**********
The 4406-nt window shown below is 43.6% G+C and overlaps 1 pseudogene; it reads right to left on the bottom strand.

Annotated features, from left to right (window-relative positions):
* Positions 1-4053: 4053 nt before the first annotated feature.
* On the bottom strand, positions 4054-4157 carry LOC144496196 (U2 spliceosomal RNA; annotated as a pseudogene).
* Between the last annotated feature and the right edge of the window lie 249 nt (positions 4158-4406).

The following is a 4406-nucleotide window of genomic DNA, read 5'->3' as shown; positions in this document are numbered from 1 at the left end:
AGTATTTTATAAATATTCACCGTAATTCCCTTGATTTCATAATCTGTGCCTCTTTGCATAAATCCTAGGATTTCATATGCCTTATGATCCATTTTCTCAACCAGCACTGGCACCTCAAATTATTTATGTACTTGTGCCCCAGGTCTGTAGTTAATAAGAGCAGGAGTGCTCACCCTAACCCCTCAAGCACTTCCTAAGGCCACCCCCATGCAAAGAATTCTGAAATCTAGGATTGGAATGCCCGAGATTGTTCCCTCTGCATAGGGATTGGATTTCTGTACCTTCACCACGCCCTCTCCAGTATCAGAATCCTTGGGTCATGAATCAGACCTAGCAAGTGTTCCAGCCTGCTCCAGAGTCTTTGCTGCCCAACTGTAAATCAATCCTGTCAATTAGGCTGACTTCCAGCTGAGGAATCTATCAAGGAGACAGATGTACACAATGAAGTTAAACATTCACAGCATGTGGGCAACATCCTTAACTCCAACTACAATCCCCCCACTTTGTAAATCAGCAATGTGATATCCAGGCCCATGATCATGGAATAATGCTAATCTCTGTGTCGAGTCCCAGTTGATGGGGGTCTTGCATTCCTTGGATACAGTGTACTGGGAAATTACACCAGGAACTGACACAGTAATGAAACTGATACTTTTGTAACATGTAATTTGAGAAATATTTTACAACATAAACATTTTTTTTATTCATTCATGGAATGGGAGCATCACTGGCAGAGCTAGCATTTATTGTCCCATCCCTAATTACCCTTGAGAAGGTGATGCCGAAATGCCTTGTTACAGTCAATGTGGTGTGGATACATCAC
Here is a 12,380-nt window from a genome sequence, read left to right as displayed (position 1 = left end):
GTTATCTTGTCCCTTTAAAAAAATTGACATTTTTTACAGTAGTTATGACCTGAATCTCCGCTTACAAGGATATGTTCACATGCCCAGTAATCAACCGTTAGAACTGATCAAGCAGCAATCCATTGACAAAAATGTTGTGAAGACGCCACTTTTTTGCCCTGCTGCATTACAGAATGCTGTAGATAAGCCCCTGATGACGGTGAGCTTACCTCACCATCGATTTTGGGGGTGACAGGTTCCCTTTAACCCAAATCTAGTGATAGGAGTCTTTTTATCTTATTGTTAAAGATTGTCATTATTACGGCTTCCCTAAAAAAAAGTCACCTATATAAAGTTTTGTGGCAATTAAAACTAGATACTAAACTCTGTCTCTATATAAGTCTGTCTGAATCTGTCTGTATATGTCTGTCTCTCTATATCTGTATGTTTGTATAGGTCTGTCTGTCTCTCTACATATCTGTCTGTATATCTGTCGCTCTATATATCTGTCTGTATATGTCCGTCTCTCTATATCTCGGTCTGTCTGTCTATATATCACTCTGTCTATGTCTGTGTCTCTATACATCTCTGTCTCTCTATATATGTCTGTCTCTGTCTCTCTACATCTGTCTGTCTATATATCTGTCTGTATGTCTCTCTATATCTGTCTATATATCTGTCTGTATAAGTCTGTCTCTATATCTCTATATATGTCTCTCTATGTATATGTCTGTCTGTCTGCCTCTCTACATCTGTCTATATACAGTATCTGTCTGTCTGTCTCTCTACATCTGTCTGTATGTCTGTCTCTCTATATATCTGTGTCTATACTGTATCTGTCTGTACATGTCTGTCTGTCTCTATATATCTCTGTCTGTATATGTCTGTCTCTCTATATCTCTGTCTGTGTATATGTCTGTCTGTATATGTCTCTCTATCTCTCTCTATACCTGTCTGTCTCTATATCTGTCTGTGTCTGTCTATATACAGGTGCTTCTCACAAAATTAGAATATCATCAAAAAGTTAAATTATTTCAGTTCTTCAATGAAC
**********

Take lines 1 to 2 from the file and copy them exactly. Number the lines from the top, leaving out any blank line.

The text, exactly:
The 4406-nt window shown below is 43.6% G+C and overlaps 1 pseudogene; it reads right to left on the bottom strand.

Annotated features, from left to right (window-relative positions):